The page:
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@kaushalmodi I see the default use of -hugo is to use a single file. I'm curious about the impact of always changing the same file over months or even years. Do you have any challenges ever time?

@benoitj

Hello. That's a good question. So far, I have been using the single file approach for my blog posts for 2 years (not that I blog heavily), but that hasn't been an issue.

#Magit / #git interactive commits are a boon to this society. So I can incrementally commit pieces from the same file.

I also use hybrid approach where large single topics (like my notes on the #Nim language) live in separate files - 1/2

@benoitj

If I start creating each new #Org file for each new small post, I lose the goodies of tag/property inheritance. Also I couldn't do Swiper search or "jump to heading" quickly in this approach. So I avoid that. - 2/2

@kaushalmodi I see the same advantage with properties. A perfect setup could be to have one org for structure and properties, and pattern matching includes for posts in small files. Not sure it's possible with org though.

@benoitj

> pattern matching includes for posts in small files.

You can certainly put #+includes for individual Org posts. But I didn't understand the "pattern matching" portion. What would you pattern match with?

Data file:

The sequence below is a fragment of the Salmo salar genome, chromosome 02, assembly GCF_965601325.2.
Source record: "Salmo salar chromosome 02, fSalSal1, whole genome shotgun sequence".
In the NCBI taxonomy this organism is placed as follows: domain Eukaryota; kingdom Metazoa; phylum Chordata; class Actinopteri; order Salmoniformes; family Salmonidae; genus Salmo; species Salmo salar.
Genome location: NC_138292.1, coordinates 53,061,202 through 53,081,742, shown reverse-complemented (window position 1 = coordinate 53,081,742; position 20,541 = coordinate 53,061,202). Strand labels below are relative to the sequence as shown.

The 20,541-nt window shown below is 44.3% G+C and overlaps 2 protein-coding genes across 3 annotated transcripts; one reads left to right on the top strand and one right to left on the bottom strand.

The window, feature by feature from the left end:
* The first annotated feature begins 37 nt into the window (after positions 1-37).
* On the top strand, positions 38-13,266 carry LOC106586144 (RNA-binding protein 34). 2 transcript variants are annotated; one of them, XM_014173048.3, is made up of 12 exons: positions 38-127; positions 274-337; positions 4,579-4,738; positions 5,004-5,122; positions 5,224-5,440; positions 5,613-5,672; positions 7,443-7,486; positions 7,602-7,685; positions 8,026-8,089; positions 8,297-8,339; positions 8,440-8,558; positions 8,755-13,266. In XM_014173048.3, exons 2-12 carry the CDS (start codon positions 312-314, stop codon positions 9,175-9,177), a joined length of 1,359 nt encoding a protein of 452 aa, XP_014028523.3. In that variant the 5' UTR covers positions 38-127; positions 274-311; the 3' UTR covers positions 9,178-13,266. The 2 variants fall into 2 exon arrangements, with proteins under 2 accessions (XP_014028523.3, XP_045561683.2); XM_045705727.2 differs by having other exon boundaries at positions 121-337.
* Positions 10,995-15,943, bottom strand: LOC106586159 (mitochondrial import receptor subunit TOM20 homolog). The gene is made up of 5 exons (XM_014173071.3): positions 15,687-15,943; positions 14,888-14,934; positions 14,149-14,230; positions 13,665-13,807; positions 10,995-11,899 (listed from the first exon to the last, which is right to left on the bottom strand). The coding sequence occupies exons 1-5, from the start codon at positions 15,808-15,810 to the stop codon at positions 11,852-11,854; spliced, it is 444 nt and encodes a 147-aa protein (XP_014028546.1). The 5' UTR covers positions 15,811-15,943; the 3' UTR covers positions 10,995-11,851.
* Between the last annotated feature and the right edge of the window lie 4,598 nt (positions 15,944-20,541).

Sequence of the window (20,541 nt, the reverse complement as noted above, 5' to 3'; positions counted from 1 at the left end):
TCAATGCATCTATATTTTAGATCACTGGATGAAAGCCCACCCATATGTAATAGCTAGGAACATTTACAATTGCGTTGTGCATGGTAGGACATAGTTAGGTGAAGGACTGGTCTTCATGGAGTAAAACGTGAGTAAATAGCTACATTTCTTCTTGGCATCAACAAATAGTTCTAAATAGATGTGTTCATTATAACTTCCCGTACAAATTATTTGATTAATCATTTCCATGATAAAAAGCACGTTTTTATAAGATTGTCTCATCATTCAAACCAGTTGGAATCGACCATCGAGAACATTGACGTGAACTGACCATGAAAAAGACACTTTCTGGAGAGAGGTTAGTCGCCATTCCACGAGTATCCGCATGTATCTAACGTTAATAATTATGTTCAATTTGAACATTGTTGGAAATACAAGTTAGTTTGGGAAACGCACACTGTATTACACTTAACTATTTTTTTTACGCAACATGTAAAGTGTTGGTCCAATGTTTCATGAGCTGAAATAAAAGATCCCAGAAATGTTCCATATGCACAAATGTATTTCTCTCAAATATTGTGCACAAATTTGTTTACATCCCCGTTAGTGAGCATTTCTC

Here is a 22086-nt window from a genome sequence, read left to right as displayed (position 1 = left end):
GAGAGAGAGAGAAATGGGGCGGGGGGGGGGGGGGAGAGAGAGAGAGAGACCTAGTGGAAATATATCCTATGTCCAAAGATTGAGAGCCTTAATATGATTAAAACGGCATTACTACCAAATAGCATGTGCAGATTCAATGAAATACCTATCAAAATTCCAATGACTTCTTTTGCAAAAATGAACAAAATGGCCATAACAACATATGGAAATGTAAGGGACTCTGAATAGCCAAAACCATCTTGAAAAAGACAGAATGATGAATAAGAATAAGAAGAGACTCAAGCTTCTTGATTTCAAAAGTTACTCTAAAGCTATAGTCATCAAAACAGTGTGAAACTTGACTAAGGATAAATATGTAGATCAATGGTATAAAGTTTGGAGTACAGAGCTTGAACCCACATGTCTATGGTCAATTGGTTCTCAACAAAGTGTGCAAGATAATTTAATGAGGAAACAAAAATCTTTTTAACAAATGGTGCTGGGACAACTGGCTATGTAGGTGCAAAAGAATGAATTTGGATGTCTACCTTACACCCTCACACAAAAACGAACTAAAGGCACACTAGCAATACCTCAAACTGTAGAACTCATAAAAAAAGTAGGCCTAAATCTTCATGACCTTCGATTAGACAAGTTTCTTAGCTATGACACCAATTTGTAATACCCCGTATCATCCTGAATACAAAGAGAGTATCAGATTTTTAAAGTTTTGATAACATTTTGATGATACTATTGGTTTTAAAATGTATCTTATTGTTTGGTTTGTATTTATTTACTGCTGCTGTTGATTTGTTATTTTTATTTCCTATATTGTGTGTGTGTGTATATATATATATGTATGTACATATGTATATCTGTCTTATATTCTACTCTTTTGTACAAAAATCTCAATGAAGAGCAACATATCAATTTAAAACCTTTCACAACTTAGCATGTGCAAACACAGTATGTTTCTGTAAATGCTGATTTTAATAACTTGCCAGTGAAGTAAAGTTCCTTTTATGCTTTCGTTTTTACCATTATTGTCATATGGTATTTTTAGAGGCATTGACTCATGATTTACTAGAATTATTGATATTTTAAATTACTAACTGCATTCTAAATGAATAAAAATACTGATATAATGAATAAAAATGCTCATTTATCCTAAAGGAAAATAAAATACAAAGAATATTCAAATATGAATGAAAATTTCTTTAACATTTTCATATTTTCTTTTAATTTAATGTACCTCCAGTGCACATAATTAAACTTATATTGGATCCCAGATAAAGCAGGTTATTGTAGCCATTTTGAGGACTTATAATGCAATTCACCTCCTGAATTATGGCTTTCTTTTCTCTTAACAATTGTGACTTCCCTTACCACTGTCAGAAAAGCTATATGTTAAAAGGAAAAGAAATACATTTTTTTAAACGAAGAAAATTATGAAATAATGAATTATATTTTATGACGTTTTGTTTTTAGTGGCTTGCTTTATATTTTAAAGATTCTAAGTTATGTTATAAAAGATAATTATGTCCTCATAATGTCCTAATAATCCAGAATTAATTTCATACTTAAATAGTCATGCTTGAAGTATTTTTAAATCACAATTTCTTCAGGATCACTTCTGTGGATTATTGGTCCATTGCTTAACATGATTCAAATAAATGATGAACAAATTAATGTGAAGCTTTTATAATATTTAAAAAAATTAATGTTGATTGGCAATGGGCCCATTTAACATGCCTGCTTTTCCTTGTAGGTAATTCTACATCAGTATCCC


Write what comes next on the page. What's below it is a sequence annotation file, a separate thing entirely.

> Not sure it's possible with org though.

It might be, with some custom elisp :)

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What would be the advantages of such a system?

@kaushalmodi file glob is what I mean. Something like.

* my projects
... Here some properties ...
projects/*.org

This would have the advantages of structure and properties at the main org files propagated to the included files. This would prevent changes to previous posts, keep post in small files, have the structure in plain sight in it's own file.

Not sure of this is possible with org today.

@benoitj

You are right. Org wouldn't handle that.

I'm not sure what the best way would be to implement that.

@kaushalmodi maybe there is a way to extend org's export language. Something like #+INCLUDE-GLOB projects/*.org sort-function

@benoitj

There certainly is a way to extend the Org feature set as you suggested. It's Emacs Lisp.

Anybody is always welcome to propose a thorough plan of their feature proposal on the Org mailing list (emacs-orgmode@gnu.org). Puts details on the syntax and what it should expand to.

If the consensus is to add the feature, you will need to write up a patch (in elisp) to add that feature. But don't worry, you won't be alone in this process - 1/2

@benoitj There would be people in the Org mailing list to help you with syntax refinement, help how to do something specific if you have hit a brick wall, etc.

If the Org mode lead dev has time and interest in this feature, he might even implement this for you.

Just shoot an email to the mailing list with your proposal. - 2/2

@kaushalmodi thanks for the suggestions! I think ill start a blog first, the look at that :-)

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